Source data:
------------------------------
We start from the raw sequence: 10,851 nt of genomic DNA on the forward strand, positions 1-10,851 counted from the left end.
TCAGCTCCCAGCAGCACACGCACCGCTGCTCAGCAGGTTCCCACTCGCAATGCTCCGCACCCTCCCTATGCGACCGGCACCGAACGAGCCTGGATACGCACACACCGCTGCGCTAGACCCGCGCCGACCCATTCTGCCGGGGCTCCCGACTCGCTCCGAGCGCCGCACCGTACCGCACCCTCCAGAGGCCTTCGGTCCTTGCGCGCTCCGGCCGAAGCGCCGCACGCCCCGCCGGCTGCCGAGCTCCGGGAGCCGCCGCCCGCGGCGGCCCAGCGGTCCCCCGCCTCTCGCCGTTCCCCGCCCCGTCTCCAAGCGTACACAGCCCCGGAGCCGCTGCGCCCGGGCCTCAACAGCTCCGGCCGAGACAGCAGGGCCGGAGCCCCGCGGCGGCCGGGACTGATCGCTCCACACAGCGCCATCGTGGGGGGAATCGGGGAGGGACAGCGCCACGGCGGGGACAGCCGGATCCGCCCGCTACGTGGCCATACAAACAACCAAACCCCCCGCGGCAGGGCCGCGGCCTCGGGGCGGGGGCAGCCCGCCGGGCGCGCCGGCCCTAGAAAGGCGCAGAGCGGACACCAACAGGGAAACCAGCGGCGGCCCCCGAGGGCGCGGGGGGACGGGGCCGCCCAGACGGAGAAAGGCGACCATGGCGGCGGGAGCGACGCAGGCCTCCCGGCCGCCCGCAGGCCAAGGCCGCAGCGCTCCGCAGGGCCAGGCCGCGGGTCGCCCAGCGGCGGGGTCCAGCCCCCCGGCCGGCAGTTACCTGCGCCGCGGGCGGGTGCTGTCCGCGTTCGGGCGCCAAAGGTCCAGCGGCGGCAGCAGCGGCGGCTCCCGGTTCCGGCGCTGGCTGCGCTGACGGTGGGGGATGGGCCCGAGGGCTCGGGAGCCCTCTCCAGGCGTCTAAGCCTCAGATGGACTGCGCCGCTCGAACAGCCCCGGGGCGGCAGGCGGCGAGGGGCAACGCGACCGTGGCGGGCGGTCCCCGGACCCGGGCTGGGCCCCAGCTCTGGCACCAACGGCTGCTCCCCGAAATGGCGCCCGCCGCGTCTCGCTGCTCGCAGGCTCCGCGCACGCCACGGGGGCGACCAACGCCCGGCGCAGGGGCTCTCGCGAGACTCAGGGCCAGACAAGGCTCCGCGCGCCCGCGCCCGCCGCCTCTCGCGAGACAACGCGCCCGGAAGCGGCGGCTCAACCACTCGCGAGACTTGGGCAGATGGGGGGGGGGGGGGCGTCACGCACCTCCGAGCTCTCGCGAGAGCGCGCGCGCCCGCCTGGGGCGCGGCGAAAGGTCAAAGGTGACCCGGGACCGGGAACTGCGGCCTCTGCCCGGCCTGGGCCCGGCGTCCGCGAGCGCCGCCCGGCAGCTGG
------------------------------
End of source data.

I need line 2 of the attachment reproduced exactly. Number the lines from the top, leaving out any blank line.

TCAGCTCCCAGCAGCACACGCACCGCTGCTCAGCAGGTTCCCACTCGCAATGCTCCGCACCCTCCCTATGCGACCGGCACCGAACGAGCCTGGATACGCACACACCGCTGCGCTAGACCCGCGCCGACCCATTCTGCCGGGGCTCCCGACTCGCTCCGAGCGCCGCACCGTACCGCACCCTCCAGAGGCCTTCGGTCCTTGCGCGCTCCGGCCGAAGCGCCGCACGCCCCGCCGGCTGCCGAGCTCCGGGAGCCGCCGCCCGCGGCGGCCCAGCGGTCCCCCGCCTCTCGCCGTTCCCCGCCCCGTCTCCAAGCGTACACAGCCCCGGAGCCGCTGCGCCCGGGCCTCAACAGCTCCGGCCGAGACAGCAGGGCCGGAGCCCCGCGGCGGCCGGGACTGATCGCTCCACACAGCGCCATCGTGGGGGGAATCGGGGAGGGACAGCGCCACGGCGGGGACAGCCGGATCCGCCCGCTACGTGGCCATACAAACAACCAAACCCCCCGCGGCAGGGCCGCGGCCTCGGGGCGGGGGCAGCCCGCCGGGCGCGCCGGCCCTAGAAAGGCGCAGAGCGGACACCAACAGGGAAACCAGCGGCGGCCCCCGAGGGCGCGGGGGGACGGGGCCGCCCAGACGGAGAAAGGCGACCATGGCGGCGGGAGCGACGCAGGCCTCCCGGCCGCCCGCAGGCCAAGGCCGCAGCGCTCCGCAGGGCCAGGCCGCGGGTCGCCCAGCGGCGGGGTCCAGCCCCCCGGCCGGCAGTTACCTGCGCCGCGGGCGGGTGCTGTCCGCGTTCGGGCGCCAAAGGTCCAGCGGCGGCAGCAGCGGCGGCTCCCGGTTCCGGCGCTGGCTGCGCTGACGGTGGGGGATGGGCCCGAGGGCTCGGGAGCCCTCTCCAGGCGTCTAAGCCTCAGATGGACTGCGCCGCTCGAACAGCCCCGGGGCGGCAGGCGGCGAGGGGCAACGCGACCGTGGCGGGCGGTCCCCGGACCCGGGCTGGGCCCCAGCTCTGGCACCAACGGCTGCTCCCCGAAATGGCGCCCGCCGCGTCTCGCTGCTCGCAGGCTCCGCGCACGCCACGGGGGCGACCAACGCCCGGCGCAGGGGCTCTCGCGAGACTCAGGGCCAGACAAGGCTCCGCGCGCCCGCGCCCGCCGCCTCTCGCGAGACAACGCGCCCGGAAGCGGCGGCTCAACCACTCGCGAGACTTGGGCAGATGGGGGGGGGGGGGGCGTCACGCACCTCCGAGCTCTCGCGAGAGCGCGCGCGCCCGCCTGGGGCGCGGCGAAAGGTCAAAGGTGACCCGGGACCGGGAACTGCGGCCTCTGCCCGGCCTGGGCCCGGCGTCCGCGAGCGCCGCCCGGCAGCTGG